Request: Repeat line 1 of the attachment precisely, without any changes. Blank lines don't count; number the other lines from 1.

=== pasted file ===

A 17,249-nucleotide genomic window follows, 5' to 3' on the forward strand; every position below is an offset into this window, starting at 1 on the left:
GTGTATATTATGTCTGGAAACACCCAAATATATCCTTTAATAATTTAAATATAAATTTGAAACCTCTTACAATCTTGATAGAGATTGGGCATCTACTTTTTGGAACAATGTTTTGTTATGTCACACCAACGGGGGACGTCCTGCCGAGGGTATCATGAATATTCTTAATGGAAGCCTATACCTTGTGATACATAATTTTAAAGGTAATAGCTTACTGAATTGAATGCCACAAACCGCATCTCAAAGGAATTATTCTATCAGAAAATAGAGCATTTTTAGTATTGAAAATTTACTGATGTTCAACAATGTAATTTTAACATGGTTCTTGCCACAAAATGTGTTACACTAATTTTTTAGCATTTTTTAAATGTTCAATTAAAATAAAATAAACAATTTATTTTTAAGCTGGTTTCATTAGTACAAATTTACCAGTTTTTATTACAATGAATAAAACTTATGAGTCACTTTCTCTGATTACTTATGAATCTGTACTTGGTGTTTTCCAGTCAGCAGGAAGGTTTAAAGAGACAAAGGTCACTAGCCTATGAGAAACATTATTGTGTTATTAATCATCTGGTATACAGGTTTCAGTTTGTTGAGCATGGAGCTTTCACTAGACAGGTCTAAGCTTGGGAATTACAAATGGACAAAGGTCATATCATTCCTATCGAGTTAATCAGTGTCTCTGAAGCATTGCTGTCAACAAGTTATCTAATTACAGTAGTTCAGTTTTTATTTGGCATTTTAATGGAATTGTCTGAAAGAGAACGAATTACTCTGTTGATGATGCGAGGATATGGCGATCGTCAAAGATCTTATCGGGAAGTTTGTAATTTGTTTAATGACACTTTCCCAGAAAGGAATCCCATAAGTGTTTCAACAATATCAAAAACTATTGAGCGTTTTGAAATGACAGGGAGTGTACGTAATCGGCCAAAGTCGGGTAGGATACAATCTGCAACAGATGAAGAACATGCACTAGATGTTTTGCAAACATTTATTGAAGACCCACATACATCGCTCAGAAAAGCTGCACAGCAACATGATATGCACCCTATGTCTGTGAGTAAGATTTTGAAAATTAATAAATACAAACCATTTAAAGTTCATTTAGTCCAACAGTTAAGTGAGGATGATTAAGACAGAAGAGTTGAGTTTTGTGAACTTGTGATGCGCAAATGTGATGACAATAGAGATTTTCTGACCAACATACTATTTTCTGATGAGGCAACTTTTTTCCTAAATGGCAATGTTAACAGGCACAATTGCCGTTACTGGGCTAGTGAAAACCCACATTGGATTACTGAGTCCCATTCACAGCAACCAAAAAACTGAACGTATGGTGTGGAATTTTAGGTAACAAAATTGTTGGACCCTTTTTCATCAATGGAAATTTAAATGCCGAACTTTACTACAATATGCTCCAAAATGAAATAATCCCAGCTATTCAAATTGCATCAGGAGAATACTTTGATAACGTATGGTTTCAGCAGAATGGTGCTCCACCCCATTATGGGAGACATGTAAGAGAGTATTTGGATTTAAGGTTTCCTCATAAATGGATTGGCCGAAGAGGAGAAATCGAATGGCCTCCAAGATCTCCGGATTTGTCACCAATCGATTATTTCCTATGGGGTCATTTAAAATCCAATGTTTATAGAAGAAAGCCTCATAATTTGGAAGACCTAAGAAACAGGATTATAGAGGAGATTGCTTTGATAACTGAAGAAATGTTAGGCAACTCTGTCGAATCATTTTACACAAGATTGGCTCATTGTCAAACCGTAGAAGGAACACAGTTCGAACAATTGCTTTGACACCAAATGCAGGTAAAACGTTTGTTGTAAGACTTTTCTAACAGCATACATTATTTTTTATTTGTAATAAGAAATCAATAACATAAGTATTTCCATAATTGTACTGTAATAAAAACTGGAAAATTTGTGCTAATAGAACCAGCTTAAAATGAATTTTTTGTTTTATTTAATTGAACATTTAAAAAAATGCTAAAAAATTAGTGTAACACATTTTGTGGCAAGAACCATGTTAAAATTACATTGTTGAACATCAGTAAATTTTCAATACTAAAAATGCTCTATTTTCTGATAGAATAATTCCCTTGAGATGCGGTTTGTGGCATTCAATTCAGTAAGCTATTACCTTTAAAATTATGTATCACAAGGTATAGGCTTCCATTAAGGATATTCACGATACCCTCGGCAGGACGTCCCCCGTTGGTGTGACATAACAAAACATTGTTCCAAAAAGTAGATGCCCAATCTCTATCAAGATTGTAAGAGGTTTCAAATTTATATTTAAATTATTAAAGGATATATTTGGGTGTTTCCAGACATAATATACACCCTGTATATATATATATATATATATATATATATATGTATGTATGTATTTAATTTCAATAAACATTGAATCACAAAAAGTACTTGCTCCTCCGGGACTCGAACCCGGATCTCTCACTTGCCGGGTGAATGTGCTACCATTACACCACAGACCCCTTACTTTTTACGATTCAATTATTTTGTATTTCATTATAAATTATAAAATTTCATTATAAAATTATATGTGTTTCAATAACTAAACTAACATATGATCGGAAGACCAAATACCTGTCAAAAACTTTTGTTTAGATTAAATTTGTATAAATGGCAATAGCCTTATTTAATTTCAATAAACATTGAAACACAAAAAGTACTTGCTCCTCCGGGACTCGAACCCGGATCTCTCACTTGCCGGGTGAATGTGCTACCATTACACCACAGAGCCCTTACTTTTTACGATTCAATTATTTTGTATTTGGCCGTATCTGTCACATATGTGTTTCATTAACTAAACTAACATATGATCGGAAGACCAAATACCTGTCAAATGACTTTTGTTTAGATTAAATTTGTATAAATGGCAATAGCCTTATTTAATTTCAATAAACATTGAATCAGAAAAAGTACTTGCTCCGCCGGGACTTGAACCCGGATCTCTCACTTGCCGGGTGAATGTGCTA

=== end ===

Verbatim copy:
A 17,249-nucleotide genomic window follows, 5' to 3' on the forward strand; every position below is an offset into this window, starting at 1 on the left: